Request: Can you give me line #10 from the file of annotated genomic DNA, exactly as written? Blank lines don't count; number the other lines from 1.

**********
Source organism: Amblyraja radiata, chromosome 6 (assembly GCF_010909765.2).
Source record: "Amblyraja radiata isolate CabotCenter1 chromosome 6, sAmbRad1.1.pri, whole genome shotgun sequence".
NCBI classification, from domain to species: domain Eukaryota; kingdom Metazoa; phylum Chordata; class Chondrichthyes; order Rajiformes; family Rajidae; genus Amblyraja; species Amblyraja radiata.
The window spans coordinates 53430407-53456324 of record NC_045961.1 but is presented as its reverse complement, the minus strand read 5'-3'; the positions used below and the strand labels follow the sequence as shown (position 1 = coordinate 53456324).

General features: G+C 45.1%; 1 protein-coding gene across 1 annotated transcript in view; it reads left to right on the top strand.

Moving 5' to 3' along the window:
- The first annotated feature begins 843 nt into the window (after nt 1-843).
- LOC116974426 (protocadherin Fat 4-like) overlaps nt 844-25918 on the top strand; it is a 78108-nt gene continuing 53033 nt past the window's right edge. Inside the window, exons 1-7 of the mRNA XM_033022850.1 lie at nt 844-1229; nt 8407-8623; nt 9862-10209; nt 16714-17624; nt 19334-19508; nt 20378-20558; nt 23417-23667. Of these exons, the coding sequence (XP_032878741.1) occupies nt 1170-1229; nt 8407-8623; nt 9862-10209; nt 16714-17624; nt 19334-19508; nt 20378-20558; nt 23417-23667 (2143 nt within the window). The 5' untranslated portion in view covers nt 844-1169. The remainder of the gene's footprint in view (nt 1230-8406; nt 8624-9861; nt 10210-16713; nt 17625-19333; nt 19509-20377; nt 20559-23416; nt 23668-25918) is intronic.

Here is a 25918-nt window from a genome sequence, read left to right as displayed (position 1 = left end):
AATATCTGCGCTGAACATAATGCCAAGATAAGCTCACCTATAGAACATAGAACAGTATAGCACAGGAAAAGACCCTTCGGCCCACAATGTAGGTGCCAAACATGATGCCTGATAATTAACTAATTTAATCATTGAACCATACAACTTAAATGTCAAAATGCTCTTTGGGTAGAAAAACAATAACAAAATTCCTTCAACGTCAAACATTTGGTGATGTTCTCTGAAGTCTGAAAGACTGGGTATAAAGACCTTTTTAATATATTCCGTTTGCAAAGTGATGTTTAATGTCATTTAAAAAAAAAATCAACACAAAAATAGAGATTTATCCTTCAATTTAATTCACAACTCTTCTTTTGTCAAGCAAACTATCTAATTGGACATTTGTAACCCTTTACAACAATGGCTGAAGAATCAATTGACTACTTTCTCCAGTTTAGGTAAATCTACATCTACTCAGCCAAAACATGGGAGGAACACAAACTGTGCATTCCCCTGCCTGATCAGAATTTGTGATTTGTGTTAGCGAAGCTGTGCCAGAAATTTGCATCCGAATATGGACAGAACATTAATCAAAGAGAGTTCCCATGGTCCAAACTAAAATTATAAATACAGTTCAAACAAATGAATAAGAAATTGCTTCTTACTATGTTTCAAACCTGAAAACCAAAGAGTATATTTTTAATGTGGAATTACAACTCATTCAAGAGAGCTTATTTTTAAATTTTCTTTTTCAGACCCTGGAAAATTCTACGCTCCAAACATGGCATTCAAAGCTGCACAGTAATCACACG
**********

AATATCTGCGCTGAACATAATGCCAAGATAAGCTCACCTATAGAACATAGAACAGTATAGCACAGGAAAAGACCCTTCGGCCCACAATGTAGGTGCCAAACATGATGCCTGATAATTAACTAATTTAATCATTGAACCATACAACTTAAATGTCAAAATGCTCTTTGGGTAGAAAAACAATAACAAAATTCCTTCAACGTCAAACATTTGGTGATGTTCTCTGAAGTCTGAAAGACTGGGTATAAAGACCTTTTTAATATATTCCGTTTGCAAAGTGATGTTTAATGTCATTTAAAAAAAAAATCAACACAAAAATAGAGATTTATCCTTCAATTTAATTCACAACTCTTCTTTTGTCAAGCAAACTATCTAATTGGACATTTGTAACCCTTTACAACAATGGCTGAAGAATCAATTGACTACTTTCTCCAGTTTAGGTAAATCTACATCTACTCAGCCAAAACATGGGAGGAACACAAACTGTGCATTCCCCTGCCTGATCAGAATTTGTGATTTGTGTTAGCGAAGCTGTGCCAGAAATTTGCATCCGAATATGGACAGAACATTAATCAAAGAGAGTTCCCATGGTCCAAACTAAAATTATAAATACAGTTCAAACAAATGAATAAGAAATTGCTTCTTACTATGTTTCAAACCTGAAAACCAAAGAGTATATTTTTAATGTGGAATTACAACTCATTCAAGAGAGCTTATTTTTAAATTTTCTTTTTCAGACCCTGGAAAATTCTACGCTCCAAACATGGCATTCAAAGCTGCACAGTAATCACACG